Throughout her career, Gallagher has been as much a poet of thematic richness, with recurrent, even totemic images (animals—horses, birds, lambs) and subjects (parents, work, travel) as she is of stylistic high-profile. Moving through the ample selections from each of her collections, you find familiar categories in circulation: family, animals and birds, pastoral scenes, work, departed loved ones—much of it the traditional stuff, in fact, of subjective poetry.

There is a tenderness in the work of this period, as Ireland, her counter-land, the land deepened and saddened by The Troubles begins to enter her work as subject and song. Because Ireland is the Double writ large, it returns with even more engagement in the volumes subsequent to Moon Crossing Bridge, especially Dear Ghosts, (2006) and a final section of Signature: New Poems. The geographic and cultural parallelism begins with Under Stars (1978) and allows her to consider an older, more agrarian world—the fields and woods, the animals, both wildlife and domestic that have passed not only from her life, but from the lives of most of us. There is no danger that these things will open the gate to a false nostalgia. Heaney noted that Lowell was remarkably "free of the sigh for lost Eden." Gallagher may not be altogether free of that sigh, but it is doubtful she would march off into a brave new world, either. Rather, it is the moment—the two moments, one present, one absent—around which her imagination makes its images:

      They kneel to it, folded
      on its four perfect legs, stroke
      the good back, the muscles bunched at the chest.
      Its head, how the will shines large in it
      as what maybe used to overcome it.
                                    "From Dread in the Eyes of Horses"
    
In the earlier (English) volume, My Black Horse: New and Selected Poems, the poet is shown on the cover mounted on her horse Sugarfoot. At once Tom-boyish and Romantic, the girl and her mount, very much in motion seem to be one powerful and synchronized organism. As in Edwin Muir's famous apocalyptic poem ("The Horses"), the horses in Gallagher's poems figure as creatures of transport and willing slaves to the labors of their errant masters; in either case they are redemptive creatures:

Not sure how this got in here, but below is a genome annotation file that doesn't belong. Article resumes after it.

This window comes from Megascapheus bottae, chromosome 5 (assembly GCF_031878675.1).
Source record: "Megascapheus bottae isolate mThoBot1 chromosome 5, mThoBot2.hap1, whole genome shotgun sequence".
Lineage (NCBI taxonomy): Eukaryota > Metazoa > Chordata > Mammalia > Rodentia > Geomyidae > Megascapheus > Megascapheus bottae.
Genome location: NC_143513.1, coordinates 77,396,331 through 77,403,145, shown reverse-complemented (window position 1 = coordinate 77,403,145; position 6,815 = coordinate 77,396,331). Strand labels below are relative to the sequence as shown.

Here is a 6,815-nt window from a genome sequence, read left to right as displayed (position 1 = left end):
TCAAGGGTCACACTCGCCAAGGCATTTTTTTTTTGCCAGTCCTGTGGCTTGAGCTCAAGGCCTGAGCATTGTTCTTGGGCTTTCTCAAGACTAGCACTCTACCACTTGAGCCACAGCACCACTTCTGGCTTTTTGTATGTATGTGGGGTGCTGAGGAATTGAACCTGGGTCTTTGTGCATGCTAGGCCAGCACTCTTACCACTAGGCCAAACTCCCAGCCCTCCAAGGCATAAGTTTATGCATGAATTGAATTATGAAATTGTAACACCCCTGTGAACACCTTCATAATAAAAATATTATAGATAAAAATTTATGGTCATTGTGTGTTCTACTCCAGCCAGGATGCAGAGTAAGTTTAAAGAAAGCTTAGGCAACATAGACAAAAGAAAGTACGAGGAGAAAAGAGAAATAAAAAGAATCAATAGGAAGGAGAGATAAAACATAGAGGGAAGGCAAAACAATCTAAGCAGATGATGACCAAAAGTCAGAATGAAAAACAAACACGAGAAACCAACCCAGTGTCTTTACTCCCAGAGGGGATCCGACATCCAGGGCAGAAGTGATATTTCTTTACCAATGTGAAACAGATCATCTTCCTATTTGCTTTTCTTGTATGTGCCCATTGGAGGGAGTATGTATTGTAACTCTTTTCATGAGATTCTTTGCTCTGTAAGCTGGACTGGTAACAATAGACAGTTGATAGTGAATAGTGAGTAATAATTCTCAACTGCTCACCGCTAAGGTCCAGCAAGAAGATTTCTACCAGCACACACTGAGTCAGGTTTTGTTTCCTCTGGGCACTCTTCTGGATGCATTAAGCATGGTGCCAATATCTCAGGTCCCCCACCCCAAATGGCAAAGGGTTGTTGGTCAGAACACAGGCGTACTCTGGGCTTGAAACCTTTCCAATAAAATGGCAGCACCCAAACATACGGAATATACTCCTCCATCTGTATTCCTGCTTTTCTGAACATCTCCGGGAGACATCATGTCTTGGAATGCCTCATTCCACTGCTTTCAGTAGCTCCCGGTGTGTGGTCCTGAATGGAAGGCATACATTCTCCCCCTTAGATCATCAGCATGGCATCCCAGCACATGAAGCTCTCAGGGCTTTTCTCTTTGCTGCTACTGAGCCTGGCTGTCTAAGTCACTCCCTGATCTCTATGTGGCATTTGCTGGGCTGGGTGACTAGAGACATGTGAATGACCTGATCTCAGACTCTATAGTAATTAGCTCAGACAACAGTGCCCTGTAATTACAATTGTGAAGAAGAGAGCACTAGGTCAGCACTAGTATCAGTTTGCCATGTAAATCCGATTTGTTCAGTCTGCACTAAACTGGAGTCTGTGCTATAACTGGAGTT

He'd pass his mind
      over them where they pushed their muzzles into
      each other's flanks and necks and their horseness
      gleamed back at him like soundless music, until
      he knew something he couldn't know
      as only himself, something not to be told again
      even by writing down the doing.
                              "If Poetry Were Not a Morality"

During the Gulf War, Gallagher becomes quite literally pastoral by intervening and purchasing a lamb on its way to the slaughterhouse and writes,

      You are my army
      Of one, though your brothers and sisters
      Are gone to table. So are we all
      Bought and sold in the coin of the realm.

In "Sah Sin," a poem in which a hummingbird brings with it the death of innocence, Gallagher puts the totemic bird at first to edifying purposes that border on the political and the didactic:

      Lifting my blouse
      and catching it—(as I'd heard
      South American women do)
      under a breast.

      It didn't stir, but I held it there
      like a dead star for a while
      inside my heart-socket